Moreover, it suddenly doesn’t matter how discourteous or impatient the motorists are here (and they are), or how ‘silly‘ the cyclists are (that was the clueless PM talking – see Auckland Cycle Chic for more on him), the two don’t have to deal with each other any more.

The traffic engineers need their textbooks updating. (David Hembrow, if/when the Netherlands Cycling Embassy gets up and rolling, can I volunteer NZ as a high priority for a kick in the safety engineering?)

Edit: It is traditional in NZ to begin with a Maori greeting. I will end with a Maori proverb: Ka pu te ruha ka hao te rangatahi. (As an old net withers another is remade.)

*The helmet law is a giant shamble in the wrong direction. If you disagree, be kind enough to read and digest this and this before you argue back.


Certainly not the first to think of it, Nokia now offer a dynamo charger for your mobile phone.

I swear by dynamo lights. (Never worry about low batteries in your bike lights ever, ever again.) So naturally I love that someone big has finally started making a dynamo charger. Long overdue.

Nokia Bike Charger (photo: Fast Company)

A very pleasant surprise

Everywhere I look in Seoul new infrastructure for bikes is springing up. Some of it is simply a recognition that bikes tend to share the pavements [sidewalks] here, with shared path signs proliferating. And some of it is intended mainly for leisure, such as the cycleways along the River Han, which seem to be growing daily:

Breezing past the Korean National Assembly building

Breezing past the Korean National Assembly building

BUT, out on a spin around a new part of town last week, look what made me smile:

New segregated cycle path

New segregated cycle path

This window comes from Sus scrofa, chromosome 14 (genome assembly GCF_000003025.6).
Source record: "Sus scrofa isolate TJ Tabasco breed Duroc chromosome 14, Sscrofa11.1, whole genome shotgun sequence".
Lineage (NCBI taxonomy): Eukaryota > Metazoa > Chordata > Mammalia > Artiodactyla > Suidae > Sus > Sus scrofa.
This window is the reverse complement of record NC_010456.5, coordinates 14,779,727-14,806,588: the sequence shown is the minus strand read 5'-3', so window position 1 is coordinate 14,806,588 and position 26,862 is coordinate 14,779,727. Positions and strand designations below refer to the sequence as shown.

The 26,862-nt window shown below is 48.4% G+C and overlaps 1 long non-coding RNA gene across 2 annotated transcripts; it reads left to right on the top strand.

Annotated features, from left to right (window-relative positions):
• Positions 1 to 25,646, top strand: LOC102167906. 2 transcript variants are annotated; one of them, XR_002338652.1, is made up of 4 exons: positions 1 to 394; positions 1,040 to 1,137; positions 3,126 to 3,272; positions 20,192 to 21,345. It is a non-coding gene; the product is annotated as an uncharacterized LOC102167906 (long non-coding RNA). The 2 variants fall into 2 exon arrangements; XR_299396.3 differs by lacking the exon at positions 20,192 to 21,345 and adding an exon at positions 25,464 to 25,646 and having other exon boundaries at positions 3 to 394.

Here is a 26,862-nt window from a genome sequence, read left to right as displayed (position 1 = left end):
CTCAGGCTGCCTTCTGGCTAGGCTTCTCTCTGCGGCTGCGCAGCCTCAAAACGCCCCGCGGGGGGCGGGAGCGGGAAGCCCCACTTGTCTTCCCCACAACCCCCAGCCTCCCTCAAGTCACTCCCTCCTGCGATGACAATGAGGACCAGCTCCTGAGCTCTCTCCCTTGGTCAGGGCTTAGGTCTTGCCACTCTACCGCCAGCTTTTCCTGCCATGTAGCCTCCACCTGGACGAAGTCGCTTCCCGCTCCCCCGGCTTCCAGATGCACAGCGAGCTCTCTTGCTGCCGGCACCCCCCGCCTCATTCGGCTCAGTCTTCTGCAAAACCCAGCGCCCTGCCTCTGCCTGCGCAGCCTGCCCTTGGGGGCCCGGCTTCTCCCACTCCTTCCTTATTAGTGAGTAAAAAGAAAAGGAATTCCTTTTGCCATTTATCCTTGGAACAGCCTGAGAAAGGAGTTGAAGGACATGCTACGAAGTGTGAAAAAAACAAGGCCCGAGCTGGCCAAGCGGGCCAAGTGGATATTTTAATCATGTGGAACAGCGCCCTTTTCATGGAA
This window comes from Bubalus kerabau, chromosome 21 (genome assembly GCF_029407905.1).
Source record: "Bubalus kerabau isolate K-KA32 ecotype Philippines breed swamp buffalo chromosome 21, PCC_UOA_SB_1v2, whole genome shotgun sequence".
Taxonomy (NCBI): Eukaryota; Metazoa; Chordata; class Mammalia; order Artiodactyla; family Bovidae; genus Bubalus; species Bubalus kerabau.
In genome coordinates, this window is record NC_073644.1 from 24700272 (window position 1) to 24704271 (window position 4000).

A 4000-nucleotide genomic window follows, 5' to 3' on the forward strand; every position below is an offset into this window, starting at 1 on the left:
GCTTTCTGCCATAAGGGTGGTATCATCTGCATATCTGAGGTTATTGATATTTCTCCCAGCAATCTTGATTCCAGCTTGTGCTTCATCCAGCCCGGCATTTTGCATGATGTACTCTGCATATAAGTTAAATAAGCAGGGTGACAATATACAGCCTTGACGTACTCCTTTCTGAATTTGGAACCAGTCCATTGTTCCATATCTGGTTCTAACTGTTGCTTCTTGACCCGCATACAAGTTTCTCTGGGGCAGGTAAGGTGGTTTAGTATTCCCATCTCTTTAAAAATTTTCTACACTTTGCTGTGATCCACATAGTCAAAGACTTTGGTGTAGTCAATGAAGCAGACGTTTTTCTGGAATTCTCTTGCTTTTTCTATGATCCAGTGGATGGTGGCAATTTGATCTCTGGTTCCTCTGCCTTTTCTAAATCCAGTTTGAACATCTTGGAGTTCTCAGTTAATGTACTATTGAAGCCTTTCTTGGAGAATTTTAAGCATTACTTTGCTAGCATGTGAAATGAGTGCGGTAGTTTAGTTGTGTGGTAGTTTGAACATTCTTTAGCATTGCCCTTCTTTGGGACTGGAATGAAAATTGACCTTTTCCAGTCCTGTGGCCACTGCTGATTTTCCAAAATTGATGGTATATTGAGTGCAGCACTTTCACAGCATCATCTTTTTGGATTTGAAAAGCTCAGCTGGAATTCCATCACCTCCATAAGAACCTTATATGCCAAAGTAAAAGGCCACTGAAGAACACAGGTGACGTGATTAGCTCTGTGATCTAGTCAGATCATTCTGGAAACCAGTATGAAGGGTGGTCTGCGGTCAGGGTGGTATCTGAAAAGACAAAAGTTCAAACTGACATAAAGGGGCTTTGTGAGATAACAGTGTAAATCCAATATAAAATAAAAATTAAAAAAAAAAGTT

It’s labelled (in Korean) as a cycleway, is quite clearly still under construction (men were also re-laying the pavement alongside), and rather than going nowhere it actually connects one Seoul suburb with another. Although I failed to snap them, there were a handful of cyclists already out trying this new route.

As an added bonus, one particularly nice stretch runs by a row of brightly-coloured flower shops:

Flower shops and cycle path

Flower shops and cycle path

Great ideas: days off for healthy commutes

From an article in The Times describing new green initiatives, in anticipation of the Times ‘Green List’ 2009.

Innovative schemes revealed in this year’s Green List include:

  • Rewarding staff with an extra five minutes’ holiday for every commute completed on foot or by bicycle to a maximum of 2.5 extra days holiday per year (Forster).
  • Brill Idea of the Day: Bicycle Contrails

    For those of us who live where bike paths leave something to be desired, how about this for an ingenious idea. Chalk (or gypsum) contrails.

    “A few bicyclists ride with contrail a couple times per week –> faint lines on the road inspire curiosity and remind bikers where it’s safe to ride –> new bikers are encouraged to ride and use contrail –> contrail lines get brighter as community grows.”

    Studio Gelardi, via Treehugger